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About Santa Claus

In the first part, we saw the first two characteristics about Santa, being happy, generous and being very large of stomach. (bowlful of jelly) That poem was written in 1822. The drawing below was made 40 years later, and shows Saint Nicholas as not only being both of those, but here's the white beard, too. He is still generous, though this time it is to soldiers away from home in battle.

Saint Nicholas by Thomas Nast

"Santa Claus in Camp," Harper's Weekly, January 3, 1863, cover.

Thomas Nast “invented” the image popularly recognized as Santa Claus. Nast first drew Santa Claus for the 1862 Christmas season Harper’s Weekly cover and center-fold illustration to memorialize the family sacrifices of the Union during the early and, for the north, darkest days of the Civil War.

Nast’s Santa appeared as a kindly figure representing Christmas, the holiday celebrating the birth of Christ. His use of Santa Claus was melancholy, sad for the faltering Union war effort in which Nast so fervently believed, and sad for the separation of soldiers and families.

When Nast created his image of Santa Claus he was drawing on his native German tradition of Saint Nicholas, a fourth century bishop known for his kindness and generosity. In the German Christian tradition December 6 was (and is) Saint Nicholas day, a festival day honoring Saint Nicholas and a day of gift giving.

Nast combined this tradition of Saint Nicholas with other German folk traditions of elves to draw his Santa in 1862. The claim that Nast “invented” Santa Claus in 1862 is thus accurate, but the assertion overlooks the centuries-long antecedents to his invention.

Santa Claus thrived thereafter in American culture both Christian and secular. During the Civil War, Christmas was a traditional festival celebration in the United States, although not yet a holiday. In Nast’s time Christmas was not a day when offices or factories closed; but the development of Christmas as a holiday and the use of Santa Claus as a secular symbol of gift giving removed from its Christian antecedents occurred during Nast’s lifetime. The modern American celebration of Christmas, with its commercialized gift exchanges, developed in cities, led by New York, after 1880.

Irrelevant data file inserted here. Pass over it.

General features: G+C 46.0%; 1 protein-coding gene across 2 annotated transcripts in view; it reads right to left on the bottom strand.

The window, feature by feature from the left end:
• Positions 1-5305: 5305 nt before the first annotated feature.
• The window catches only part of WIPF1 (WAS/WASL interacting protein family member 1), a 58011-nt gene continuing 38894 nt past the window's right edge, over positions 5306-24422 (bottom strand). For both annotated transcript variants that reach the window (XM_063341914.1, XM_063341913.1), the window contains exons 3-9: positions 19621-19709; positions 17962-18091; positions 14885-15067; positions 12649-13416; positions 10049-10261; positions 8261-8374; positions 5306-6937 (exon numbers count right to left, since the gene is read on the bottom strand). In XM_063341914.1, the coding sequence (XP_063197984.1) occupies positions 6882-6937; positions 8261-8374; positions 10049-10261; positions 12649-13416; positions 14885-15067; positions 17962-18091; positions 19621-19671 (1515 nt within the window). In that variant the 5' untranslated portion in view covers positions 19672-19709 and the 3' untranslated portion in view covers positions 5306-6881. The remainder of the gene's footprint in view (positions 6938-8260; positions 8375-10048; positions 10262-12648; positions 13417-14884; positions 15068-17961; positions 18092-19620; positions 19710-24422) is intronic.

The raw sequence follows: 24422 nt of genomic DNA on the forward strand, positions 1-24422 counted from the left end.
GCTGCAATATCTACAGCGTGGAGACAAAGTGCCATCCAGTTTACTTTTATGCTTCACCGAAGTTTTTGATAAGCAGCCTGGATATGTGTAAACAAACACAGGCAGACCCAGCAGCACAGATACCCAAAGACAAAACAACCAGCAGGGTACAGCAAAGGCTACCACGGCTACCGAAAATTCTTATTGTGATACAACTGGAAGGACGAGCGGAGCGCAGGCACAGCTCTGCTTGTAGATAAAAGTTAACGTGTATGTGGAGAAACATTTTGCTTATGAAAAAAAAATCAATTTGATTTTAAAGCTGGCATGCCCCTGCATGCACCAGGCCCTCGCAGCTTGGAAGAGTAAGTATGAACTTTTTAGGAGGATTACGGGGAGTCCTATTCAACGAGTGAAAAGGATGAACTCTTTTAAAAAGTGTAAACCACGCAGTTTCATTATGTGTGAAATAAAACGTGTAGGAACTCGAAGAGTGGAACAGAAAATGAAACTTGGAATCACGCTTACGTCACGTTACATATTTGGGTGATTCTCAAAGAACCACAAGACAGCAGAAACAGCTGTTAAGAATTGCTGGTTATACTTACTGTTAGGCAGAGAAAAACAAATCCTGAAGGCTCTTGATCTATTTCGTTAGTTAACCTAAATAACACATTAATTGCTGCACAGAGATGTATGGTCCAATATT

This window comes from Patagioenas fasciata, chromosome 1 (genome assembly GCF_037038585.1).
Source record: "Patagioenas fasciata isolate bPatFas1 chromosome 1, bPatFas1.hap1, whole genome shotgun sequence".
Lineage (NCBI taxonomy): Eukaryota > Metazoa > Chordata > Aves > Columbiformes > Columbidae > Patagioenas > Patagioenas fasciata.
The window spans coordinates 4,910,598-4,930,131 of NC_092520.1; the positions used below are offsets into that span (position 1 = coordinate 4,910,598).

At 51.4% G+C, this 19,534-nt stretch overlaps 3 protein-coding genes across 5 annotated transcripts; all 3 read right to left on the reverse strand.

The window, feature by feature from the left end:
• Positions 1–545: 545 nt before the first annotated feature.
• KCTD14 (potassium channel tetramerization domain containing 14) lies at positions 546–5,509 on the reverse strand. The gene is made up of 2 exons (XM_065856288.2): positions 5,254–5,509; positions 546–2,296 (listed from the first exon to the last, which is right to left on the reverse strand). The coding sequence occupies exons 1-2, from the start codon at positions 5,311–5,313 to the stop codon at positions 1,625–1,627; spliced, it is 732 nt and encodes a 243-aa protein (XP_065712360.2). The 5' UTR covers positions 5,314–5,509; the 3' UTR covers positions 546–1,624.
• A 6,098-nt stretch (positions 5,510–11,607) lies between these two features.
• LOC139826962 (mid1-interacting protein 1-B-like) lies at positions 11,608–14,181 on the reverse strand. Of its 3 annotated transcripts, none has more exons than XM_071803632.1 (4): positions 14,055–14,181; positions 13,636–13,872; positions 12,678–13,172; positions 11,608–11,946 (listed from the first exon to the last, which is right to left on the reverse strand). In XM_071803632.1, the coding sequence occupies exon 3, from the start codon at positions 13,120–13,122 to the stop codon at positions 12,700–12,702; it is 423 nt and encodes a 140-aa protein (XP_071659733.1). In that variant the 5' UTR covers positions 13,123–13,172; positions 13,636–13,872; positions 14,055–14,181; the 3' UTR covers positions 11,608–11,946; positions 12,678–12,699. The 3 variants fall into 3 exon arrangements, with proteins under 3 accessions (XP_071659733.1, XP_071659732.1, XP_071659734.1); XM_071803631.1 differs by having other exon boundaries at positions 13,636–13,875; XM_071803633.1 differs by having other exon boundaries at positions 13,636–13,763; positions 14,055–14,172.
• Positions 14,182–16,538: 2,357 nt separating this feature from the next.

Well, we have him happy. We have him jolly and round. We have the facial features that also came out in the movie "Miracle on 34th Street" done in 1940. But where did the red fur-lined outfit come from?

We don't really know! It was known in 1927,  as The New York Times reported on 27 November 1927:

A standardized Santa Claus appears to New York children. Height, weight, stature are almost exactly standardized, as are the red garments, the hood and the white whiskers. The pack full of toys, ruddy cheeks and nose, bushy eyebrows and a jolly, paunchy effect are also inevitable parts of the requisite make-up.

Haddon Sundblom illustrationStandardized in 1927, at least for the city of New York. So it was NOT created by the Coca-Cola company. But, they sure made this version spread fast!

At the beginning of the 1930s, the Coca-Cola company was looking for ways to increase sales during winter, a slow time of year for the soft drink market. They turned to a commercial illustrator named Haddon Sundblom, who created a series of memorable drawings that associated the figure of a larger than life, red-and-white garbed Santa Claus with Coca-Cola.

Coke's annual advertisements -- featuring Sundblom-drawn Santas holding bottles of Coca-Cola, drinking Coca-Cola, receiving Coca-Cola as gifts, and especially enjoying Coca-Cola -- became a perennial Christmastime feature which helped spur Coca-Cola sales throughout the winter (and produced the bonus effect of appealing quite strongly to children, an important segment of the soft drink market). They use polar bears today! The success of this advertising campaign helped standardize the modern Santa Claus, decking him out in a red-and-white suit, which were also the company colors.

Conclusion

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